College of Liberal Arts and Sciences

Nicola Di Nino

Visiting Assistant Professor of Italian
Ph.D. in Italian Studies, Columbia University
Dottorato in Italian Literature, Linguistics and Philology, University “Ca’ Foscari” of Venice
Primary office:
Wescoe Hall
Room 2043
University of Kansas
1445 Jayhawk Blvd.
Lawrence, KS 66045

Nicola Di Nino is a Visiting Assistant Professor of Italian. His research focuses on Modern and Contemporary Italian Literature. His studies are interdisciplinary and include cultural studies and the visual arts (cinema, theater and opera). He has published several books on Giuseppe Gioachino Belli’s poetry (G.G. Belli poeta-linguista and Glossario dei Sonetti di G. G. Belli, 2008); an edition of an 18th century poem (L’incendio di Tordinona, 2005); and two volumes on the Bible and Italian Literature (La Bibbia nella letteratura italiana. Dall’Illuminismo al Decadentismo and La Bibbia nella letteratura italiana. L’età contemporanea, 2009). He has also published numerous articles from Dante to contemporary literature. Di Nino is in the advisory board of Letteratura e dialetti and Italian Poetry Review. He was the recipient of fellowships ranging from the Italian Ministry of University and the National Research Council. He is currently working on the National Edition of Gabriele D’Annunzio’s Le vergini delle rocce, on a movie project of Federico Fellini and Carlo della Corte, and he is writing a book on the representations of the sacred in some contemporary Italian film directors.

Di Nino also has expertise in Pedagogy and Second Language Acquisition and experience in teaching and coordinating language programs in Italy and United States.


Research Interest

Italian Literature, 18th Century to the Present, Italian Cinema, Anthropology and Folklore, Women’s and Gender Studies, Comparative Literature

Selected Publications


Gibellini, Pietro, and Nicola Di Nino, eds. La Bibbia nella letteratura italiana. Dall’Illuminismo al Decadentismo. Brescia: Morcelliana, 2009.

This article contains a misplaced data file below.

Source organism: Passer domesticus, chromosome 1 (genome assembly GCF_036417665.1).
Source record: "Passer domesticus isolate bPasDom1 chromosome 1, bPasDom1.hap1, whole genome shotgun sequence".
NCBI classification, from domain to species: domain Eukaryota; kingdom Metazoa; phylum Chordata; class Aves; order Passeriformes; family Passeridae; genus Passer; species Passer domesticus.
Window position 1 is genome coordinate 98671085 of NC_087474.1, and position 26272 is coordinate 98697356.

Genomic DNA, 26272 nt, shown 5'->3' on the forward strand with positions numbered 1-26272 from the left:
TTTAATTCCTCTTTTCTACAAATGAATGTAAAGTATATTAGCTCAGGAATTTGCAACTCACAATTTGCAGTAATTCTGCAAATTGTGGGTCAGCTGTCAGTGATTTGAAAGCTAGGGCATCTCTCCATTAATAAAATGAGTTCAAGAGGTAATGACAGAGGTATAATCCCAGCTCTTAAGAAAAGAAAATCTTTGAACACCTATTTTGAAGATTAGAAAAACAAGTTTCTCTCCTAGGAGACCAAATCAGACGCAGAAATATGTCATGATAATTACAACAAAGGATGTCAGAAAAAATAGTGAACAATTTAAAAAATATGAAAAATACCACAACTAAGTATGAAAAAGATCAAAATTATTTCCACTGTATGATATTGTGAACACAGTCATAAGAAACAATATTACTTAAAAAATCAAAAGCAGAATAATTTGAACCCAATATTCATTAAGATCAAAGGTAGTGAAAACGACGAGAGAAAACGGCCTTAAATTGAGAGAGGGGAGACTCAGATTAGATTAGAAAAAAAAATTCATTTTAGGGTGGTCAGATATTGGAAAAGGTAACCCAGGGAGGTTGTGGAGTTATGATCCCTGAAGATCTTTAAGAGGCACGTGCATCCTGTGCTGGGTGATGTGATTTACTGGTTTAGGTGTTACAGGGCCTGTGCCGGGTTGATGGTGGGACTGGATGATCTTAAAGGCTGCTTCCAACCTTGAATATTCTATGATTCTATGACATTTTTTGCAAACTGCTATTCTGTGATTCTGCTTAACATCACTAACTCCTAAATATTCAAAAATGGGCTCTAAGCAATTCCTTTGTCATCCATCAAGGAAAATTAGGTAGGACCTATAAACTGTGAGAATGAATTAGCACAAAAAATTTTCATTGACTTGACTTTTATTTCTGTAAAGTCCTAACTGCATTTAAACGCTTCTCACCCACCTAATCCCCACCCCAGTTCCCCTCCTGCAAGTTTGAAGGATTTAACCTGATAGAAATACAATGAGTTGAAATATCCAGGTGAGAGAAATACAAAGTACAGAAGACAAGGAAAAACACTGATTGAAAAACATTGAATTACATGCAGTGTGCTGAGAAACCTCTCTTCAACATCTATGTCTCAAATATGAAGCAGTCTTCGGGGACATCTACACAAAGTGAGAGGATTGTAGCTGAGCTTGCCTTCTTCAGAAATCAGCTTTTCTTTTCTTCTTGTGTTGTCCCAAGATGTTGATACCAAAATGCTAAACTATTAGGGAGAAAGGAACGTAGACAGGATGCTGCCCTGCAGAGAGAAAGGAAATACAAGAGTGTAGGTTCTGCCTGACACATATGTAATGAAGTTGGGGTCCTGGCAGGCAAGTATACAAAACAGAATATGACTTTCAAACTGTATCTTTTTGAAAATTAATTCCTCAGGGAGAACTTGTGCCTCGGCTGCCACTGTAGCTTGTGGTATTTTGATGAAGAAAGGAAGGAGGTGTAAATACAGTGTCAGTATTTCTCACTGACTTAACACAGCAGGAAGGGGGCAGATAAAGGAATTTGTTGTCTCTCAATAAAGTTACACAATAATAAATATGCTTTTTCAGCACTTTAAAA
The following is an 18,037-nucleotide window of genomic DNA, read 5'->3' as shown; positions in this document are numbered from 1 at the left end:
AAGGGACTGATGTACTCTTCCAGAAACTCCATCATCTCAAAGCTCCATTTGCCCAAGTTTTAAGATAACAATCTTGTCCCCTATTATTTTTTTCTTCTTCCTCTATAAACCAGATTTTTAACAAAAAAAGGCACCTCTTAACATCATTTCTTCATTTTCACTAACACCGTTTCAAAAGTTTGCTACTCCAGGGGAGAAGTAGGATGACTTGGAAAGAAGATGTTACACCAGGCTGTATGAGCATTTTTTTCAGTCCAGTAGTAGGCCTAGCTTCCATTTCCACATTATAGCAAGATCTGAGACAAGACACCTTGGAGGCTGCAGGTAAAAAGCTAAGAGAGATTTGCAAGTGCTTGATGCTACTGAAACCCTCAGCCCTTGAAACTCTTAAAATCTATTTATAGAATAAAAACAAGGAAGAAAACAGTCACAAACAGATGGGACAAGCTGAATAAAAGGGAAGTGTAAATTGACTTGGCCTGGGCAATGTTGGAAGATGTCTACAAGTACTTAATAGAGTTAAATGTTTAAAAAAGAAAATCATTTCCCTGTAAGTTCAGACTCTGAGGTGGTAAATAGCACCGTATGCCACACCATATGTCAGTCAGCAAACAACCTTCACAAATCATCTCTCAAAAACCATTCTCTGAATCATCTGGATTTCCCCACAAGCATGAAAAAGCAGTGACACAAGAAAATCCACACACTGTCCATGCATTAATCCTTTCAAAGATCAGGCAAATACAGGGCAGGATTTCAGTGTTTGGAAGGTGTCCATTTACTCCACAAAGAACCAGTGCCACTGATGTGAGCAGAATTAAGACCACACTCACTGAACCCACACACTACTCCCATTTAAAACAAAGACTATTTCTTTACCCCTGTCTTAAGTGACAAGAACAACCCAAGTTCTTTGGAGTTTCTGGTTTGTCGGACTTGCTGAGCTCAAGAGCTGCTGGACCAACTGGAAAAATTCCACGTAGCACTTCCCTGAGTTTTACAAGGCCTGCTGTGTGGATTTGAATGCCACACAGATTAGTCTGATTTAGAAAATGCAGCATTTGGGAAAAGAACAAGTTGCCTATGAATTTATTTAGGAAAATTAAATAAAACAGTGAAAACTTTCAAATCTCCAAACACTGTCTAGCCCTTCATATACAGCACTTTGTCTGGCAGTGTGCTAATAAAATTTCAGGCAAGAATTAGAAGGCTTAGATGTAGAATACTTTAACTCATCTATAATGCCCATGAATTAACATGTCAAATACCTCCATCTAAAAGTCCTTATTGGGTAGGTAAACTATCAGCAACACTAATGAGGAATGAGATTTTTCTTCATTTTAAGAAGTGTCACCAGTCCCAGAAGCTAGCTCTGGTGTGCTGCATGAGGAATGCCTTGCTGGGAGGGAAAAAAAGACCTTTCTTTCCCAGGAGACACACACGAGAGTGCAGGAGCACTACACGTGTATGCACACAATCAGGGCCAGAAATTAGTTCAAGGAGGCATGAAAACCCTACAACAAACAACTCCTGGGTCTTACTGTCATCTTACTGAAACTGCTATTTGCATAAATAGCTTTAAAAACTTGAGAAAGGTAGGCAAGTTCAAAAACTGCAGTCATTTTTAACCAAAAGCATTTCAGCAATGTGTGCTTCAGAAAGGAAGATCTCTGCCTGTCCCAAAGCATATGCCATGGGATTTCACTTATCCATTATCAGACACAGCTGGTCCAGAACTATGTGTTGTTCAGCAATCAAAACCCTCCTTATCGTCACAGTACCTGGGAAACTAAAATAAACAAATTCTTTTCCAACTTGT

Gibellini, Pietro, and Nicola Di Nino, eds. La Bibbia nella letteratura italiana. L’età contemporanea. Brescia: Morcelliana, 2009.


Articles and Book Chapters

“De Sica e la polemica sociale: la scena della trattoria in Ladri di biciclette”. Humanitas 3 (2015): 221-27.

“La religione di Antonio Barolini”, in Antonio Barolini. Cronistoria di un’anima. Ed. Teodolinda Barolini, Firenze: SEF, 2015. 225-242.

“«Ma Cristo nun ce vede?». Sul sacro nella Trilogia della guerra di Rossellini e in Ladri di biciclette di De Sica”, in Studi Medievali e Moderni, 1-2 (2014): 127-142.

 “Le Beatitudini nel Purgatorio dantesco”. La Bibbia nella letteratura italiana. Il Medioevo. Ed. Grazia Melli, Brescia: Morcelliana, 2013. 259-270.


1st annual Graduation Ceremony


Our Statement on Diversity in support of Rock Chalk Invisible Hawk and the University of Kansas Black Student Union’s efforts to combat racism.
The School of Languages & Cultures serves as a gateway to understanding the diversity of the world, through learning languages, literatures, and cultures, past and present. Through its research and teaching, the SLLC offers students opportunities for deep engagement with a wide range of languages, literatures, and cultures that provide the knowledge and skills to interact with and understand the world. The faculty and students who teach, research, and learn in the SLLC consider issues of diversity fundamental to all of our work. The study of others' languages, literatures, and cultures enables us to develop deep empathy and perspective informs the way that we approach issues before us, whether on a personal, local, regional, national, or global scale. Therefore take it as axiomatic that the SLLC stands for a campus that is committed to the meaningful sharing, contemplation, and discussion of ideas that emerge from multiple cultural perspectives and experiences. We continually rededicate ourselves to the principle of diversity. We strive to create an atmosphere where all students and faculty feel comfortable and welcome to express their views as well as work together to solve conflict. Further, we view our mission as a center of diversity on a flagship campus as requiring us to lead by example.

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